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Towards Contemporary Mashrabiyyahs (Rawashin)

Assoc. Prof. Dr. Spahic Omer
International Islamic University Malaysia
E-mail: spahico@yahoo.com

Mashrabiyyahs (rawashin) on a house in Cairo, Egypt image

Mashrabiyyahs (rawashin) on a house in Cairo, Egypt.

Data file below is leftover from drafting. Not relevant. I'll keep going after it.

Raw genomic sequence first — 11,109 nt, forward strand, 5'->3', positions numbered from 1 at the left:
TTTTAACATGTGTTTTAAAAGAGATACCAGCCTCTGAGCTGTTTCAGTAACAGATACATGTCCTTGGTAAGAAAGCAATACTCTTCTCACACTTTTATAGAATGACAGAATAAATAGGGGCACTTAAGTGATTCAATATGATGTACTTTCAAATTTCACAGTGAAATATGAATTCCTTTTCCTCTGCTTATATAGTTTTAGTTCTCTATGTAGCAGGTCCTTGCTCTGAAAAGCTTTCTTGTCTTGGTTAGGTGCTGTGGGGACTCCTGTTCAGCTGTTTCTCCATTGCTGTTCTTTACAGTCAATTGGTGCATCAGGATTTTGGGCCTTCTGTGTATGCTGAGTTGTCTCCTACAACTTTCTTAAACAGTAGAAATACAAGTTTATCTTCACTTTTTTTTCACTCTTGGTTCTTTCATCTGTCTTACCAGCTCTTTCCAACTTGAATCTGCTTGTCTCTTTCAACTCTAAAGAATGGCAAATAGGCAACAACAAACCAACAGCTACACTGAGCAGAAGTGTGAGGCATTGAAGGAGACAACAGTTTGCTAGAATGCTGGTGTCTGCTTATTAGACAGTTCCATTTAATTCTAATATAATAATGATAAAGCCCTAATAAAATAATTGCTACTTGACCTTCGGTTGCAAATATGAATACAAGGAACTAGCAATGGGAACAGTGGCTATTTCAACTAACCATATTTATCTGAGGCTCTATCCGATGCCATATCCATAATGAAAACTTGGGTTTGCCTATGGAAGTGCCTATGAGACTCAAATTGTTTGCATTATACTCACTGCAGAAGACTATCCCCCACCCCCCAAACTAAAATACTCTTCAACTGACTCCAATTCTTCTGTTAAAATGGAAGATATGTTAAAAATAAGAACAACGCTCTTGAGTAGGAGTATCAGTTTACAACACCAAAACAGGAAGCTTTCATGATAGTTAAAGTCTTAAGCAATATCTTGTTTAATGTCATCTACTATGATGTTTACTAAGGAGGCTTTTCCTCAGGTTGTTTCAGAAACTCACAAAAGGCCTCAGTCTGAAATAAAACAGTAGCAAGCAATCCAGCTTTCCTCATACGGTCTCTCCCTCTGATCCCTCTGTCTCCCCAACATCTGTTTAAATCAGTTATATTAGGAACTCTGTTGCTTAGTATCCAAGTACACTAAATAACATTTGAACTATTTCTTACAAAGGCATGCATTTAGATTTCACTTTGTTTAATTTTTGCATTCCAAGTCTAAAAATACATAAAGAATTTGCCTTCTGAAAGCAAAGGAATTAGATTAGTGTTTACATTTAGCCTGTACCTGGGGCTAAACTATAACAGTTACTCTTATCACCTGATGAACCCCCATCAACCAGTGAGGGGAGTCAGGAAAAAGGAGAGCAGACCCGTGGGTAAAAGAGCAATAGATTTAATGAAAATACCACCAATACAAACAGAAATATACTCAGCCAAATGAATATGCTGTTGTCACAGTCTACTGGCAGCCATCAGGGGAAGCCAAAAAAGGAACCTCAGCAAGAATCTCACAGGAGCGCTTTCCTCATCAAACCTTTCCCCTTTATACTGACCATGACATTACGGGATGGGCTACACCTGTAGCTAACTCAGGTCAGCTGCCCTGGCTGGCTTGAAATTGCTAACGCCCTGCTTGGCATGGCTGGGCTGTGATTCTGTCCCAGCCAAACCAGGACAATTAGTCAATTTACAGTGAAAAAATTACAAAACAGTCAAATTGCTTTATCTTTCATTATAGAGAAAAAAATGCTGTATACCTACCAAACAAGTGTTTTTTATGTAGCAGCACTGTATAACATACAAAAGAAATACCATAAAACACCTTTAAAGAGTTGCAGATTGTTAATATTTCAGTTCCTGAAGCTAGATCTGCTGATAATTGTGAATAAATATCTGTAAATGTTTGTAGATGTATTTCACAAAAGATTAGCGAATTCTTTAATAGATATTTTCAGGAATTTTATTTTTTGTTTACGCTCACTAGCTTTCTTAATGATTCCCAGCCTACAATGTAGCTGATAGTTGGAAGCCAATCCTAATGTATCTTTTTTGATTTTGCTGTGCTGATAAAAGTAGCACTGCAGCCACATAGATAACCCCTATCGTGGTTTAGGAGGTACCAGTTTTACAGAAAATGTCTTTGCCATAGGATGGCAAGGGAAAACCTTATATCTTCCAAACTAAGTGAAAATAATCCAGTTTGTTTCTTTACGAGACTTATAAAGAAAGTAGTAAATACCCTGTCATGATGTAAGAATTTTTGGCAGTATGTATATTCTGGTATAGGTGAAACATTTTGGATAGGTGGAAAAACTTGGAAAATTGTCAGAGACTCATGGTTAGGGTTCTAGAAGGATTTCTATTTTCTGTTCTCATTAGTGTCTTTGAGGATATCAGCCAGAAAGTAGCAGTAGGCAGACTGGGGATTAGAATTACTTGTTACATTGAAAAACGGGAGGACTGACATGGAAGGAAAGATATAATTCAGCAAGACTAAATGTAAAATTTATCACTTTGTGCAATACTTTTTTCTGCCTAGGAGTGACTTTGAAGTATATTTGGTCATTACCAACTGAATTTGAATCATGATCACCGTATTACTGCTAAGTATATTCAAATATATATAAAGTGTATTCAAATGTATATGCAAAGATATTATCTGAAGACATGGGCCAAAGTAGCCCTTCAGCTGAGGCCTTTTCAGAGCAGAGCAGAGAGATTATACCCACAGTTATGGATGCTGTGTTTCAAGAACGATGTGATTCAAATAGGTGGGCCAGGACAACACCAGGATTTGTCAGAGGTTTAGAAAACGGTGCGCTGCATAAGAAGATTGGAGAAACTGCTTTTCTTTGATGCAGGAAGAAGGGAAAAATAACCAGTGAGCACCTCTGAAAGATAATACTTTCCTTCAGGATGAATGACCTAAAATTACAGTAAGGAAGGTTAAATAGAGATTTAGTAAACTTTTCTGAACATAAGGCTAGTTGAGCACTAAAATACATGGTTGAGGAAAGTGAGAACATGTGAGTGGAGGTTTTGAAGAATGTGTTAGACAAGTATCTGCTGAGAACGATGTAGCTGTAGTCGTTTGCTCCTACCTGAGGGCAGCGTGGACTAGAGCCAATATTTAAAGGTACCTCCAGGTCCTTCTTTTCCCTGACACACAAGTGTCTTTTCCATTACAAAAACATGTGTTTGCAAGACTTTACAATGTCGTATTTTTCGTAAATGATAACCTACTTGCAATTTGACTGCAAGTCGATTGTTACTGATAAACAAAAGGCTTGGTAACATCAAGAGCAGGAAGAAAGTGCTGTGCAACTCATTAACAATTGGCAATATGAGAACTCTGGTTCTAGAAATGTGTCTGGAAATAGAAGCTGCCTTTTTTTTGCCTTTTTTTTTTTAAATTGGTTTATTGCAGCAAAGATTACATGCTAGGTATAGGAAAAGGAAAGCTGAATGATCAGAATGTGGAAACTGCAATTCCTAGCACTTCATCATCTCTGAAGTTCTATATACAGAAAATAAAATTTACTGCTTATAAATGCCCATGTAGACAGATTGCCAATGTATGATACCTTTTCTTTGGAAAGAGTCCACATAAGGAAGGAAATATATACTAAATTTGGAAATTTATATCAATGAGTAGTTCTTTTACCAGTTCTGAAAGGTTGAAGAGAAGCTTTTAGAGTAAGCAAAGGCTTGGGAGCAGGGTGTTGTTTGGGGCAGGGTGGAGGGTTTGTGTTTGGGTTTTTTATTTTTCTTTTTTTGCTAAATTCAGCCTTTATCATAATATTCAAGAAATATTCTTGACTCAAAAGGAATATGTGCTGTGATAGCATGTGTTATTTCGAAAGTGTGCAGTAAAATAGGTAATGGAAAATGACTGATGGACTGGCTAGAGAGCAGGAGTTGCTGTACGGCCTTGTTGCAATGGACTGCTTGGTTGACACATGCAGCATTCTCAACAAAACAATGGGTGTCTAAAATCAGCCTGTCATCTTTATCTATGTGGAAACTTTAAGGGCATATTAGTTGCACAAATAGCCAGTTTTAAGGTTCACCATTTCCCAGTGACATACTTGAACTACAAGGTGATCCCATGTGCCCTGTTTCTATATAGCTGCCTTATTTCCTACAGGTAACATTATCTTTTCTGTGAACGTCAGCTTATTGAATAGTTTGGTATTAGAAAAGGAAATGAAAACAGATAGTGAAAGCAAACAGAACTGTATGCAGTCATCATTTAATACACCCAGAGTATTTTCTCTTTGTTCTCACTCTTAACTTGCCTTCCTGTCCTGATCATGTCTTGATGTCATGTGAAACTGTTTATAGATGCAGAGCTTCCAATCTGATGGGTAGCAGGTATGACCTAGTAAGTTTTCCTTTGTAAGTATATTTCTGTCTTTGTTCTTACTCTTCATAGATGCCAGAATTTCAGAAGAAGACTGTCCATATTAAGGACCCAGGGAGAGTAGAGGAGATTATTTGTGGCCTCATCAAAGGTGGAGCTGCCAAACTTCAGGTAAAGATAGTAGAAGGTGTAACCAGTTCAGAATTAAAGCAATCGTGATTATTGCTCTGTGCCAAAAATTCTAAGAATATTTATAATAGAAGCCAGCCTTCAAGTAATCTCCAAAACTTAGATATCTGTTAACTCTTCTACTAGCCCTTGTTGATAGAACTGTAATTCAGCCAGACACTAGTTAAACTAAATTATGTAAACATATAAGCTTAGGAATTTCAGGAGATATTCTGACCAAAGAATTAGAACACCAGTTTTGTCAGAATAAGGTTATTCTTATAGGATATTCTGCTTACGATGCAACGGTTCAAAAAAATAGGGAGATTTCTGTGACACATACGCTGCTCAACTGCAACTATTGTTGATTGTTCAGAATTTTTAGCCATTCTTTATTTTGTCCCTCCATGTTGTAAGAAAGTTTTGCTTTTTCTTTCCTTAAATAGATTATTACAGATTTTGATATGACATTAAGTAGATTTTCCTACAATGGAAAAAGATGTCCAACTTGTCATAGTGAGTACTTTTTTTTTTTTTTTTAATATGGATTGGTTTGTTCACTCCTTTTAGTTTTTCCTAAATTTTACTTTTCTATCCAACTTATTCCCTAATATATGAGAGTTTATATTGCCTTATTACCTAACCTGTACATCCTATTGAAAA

If one thoroughly studies the distinctive character and evolution of the Islamic built environment — and Islamic civilization taken as a whole – against the backdrop of the message of Islam as a complete code of life, one would inexorably infer that the emergence of the rawashin and mashrabiyyah[1] phenomena was fated, as it were. However, when they emerged, mashrabiyyahs (rawashin) were very flexible, and signified a means, rather than an end. Their forms and functions were always susceptible to the forces and influences of the laws of constant change and evolution. As a result, there ultimately emerged many different types of mashrabiyyahs with the latticework and screen designs differing from era to era, and from region to region. “Most mashrabiyyahs are closed where the latticework is lined with stained glass and part of the mashrabiyyah is designed to be opened like a window, often sliding windows to save space; in this case the area contained is part of the upper floor rooms hence enlarging the floor plan. Some mashrabiyyahs are open and not lined with glass, in this case the mashrabiyyah works like a balcony and the space enclosed is independent of the upper floor rooms and accessed through those rooms with windows opening towards it, sometimes even the woodwork is reduced making look much more similar to a regular roofed balcony; this type of mashrabiyyah is mostly used if the house is facing an open landscape rather than other houses, such as a river, a cliff below or simply a farm.”

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